In late 2014, Estonia launched its online residency program, becoming the first country in the world to offer government-issued digital identities to people wishing to start and run an EU-based business from anywhere. in line.
For the past seven years, the program has targeted entrepreneurs, business owners, freelancers and digital nomads. As of mid-February 2022, Estonia has nearly 90,000 e-residents from 177 countries, who have created more than 20,000 businesses, of which 4,700 were founded in 2021.
“I recently had a conversation with someone from the council of Tartu, the second largest city in Estonia. We were talking about numbers, and they pointed out that the number of e-residents in Estonia will probably exceed the population of Tartu this year,” says Lauri. Haav, Managing Director of Estonia’s e-Residency Program.
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Haav says the initiative has now entered a phase of what is known in the business world as “hockey stick growth.” Many companies have become mature enough to hire new employees and become profitable; therefore, the tax revenue of the program doubled year-on-year in 2021 to reach 32.5 million euros.
Several factors can be attributed to the record 2021 results. For starters, the lockdown has prompted people around the world to discover new ways to live and work. Estonia e-Residency Program turned out to be one of those ways.
e-Residency has also entered new markets. Prior to April 2021, the application process was long and laborious, involving numerous documents and extensive background checks by Estonian police and border guards. This process would be followed by a trip of the applicant to the Estonian Embassy to provide fingerprints. Only when this process is complete will applicants receive their electronic residency “kit” and ID card.
This process has now been streamlined. Estonia does not have an embassy in every country, so the program has started cooperation with an international visa service provider who could facilitate this, says Haav. “It allowed us to launch our service in Brazil, South Africa, Singapore and Thailand.”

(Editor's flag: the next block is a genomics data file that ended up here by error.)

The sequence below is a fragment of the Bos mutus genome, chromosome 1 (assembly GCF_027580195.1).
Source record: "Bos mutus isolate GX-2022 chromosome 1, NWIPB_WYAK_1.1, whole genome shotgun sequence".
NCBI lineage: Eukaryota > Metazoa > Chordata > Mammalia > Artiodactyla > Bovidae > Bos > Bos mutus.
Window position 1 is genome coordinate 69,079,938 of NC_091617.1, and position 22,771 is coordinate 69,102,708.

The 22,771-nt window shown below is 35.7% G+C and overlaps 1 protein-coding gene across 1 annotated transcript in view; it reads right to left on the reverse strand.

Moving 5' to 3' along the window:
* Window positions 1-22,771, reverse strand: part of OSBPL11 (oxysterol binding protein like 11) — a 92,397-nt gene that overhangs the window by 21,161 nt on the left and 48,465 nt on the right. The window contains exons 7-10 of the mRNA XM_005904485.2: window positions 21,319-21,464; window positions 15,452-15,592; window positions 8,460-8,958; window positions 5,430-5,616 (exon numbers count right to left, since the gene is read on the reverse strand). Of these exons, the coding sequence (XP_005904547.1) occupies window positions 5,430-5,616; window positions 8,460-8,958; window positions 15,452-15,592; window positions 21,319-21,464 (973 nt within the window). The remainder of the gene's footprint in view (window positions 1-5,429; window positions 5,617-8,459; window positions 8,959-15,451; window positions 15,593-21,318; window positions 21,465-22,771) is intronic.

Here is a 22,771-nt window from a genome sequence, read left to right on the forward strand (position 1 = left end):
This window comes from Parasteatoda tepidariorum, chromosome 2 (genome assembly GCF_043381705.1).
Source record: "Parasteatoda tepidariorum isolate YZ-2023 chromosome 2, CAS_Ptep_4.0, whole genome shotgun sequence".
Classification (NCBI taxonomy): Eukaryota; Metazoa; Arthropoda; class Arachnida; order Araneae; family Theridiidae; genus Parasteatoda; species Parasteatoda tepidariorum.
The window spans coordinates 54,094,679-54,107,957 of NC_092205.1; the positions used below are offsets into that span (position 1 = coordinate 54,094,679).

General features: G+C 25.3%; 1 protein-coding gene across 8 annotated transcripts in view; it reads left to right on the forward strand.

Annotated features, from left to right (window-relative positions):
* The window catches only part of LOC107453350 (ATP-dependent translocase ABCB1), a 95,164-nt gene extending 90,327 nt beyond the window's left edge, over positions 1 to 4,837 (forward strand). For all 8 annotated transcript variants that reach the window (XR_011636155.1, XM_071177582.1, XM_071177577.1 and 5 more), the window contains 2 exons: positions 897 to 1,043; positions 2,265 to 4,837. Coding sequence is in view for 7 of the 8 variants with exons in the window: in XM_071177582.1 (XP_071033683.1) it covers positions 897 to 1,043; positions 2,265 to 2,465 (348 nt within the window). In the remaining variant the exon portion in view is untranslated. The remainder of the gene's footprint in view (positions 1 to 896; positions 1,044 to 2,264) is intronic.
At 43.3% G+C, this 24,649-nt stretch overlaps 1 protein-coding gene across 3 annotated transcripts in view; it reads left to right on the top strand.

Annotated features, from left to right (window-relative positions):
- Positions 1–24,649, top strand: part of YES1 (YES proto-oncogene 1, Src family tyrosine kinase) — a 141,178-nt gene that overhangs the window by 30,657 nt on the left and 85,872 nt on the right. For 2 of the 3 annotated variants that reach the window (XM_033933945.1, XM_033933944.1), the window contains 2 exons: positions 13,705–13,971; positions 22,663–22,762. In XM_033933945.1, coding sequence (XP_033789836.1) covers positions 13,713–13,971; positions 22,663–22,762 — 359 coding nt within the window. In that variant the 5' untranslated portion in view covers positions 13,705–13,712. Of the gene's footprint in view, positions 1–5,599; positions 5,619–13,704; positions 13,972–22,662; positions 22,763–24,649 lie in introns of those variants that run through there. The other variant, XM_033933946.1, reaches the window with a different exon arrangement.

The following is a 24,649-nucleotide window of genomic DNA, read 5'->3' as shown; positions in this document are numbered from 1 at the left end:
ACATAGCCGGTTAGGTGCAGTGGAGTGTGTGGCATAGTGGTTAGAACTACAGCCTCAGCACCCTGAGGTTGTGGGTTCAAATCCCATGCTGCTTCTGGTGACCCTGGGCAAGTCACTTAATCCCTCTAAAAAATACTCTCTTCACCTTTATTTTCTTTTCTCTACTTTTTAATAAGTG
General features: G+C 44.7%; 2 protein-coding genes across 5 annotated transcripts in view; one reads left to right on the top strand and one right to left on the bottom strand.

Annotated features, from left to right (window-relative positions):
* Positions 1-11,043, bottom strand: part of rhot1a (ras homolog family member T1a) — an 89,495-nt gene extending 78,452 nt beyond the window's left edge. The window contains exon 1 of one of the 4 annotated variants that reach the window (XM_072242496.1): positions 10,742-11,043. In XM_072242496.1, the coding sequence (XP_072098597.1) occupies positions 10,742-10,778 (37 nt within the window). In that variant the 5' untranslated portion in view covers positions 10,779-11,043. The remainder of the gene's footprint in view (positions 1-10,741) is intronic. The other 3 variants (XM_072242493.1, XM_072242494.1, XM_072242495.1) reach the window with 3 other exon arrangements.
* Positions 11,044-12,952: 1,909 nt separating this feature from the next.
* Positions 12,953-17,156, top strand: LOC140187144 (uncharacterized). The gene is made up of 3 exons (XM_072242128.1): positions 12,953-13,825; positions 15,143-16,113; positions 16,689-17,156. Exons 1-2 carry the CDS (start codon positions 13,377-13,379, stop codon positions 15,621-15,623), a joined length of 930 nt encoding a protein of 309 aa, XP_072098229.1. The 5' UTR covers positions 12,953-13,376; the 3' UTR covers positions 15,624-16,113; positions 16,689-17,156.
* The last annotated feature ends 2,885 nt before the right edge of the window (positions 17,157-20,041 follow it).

IT, online marketing, and e-commerce are the most popular areas for online residency businesses because they are not location-related. “Maybe you live on the island of Bali and operate your business from there; maybe your business partner is Ukrainian, your customers are based in Germany and maybe another shareholder is based in the United States. United States,” says Haav.
“We actually have such examples… Online residency is international, cross-border and virtual.”
This flexibility is what prompted Vicky Brock to become an Estonian e-resident in 2019 after co-founding Vistalworks, a company that provides tools, data and intelligence to combat illicit web-based commerce, the previous year.
“As many of our customers are government agencies and law enforcement across Europe, we couldn’t risk not being able to trade with the EU, so we decided early on that we needed ‘a European base,’ Brock told ZDNet.
Brock and his co-founders had considered other countries to settle in, but settled on Estonia due to its flexible e-residency system, fair and transparent tax laws, and home ownership environment. company, and its commitment to anti-corruption practices. For a small nation of just 1.3 million people – representing less than 14% of the population of London, the UK capital – Estonia is also home to a vibrant and thriving startup ecosystem.
Open to digital business
Although the e-Residency program can be seen as a convenient way for non-EU entrepreneurs to set up businesses, Haav says around 50% of applicants come from the European Union. Russian citizens make up the majority of e-residents, followed closely by Finnish and German citizens.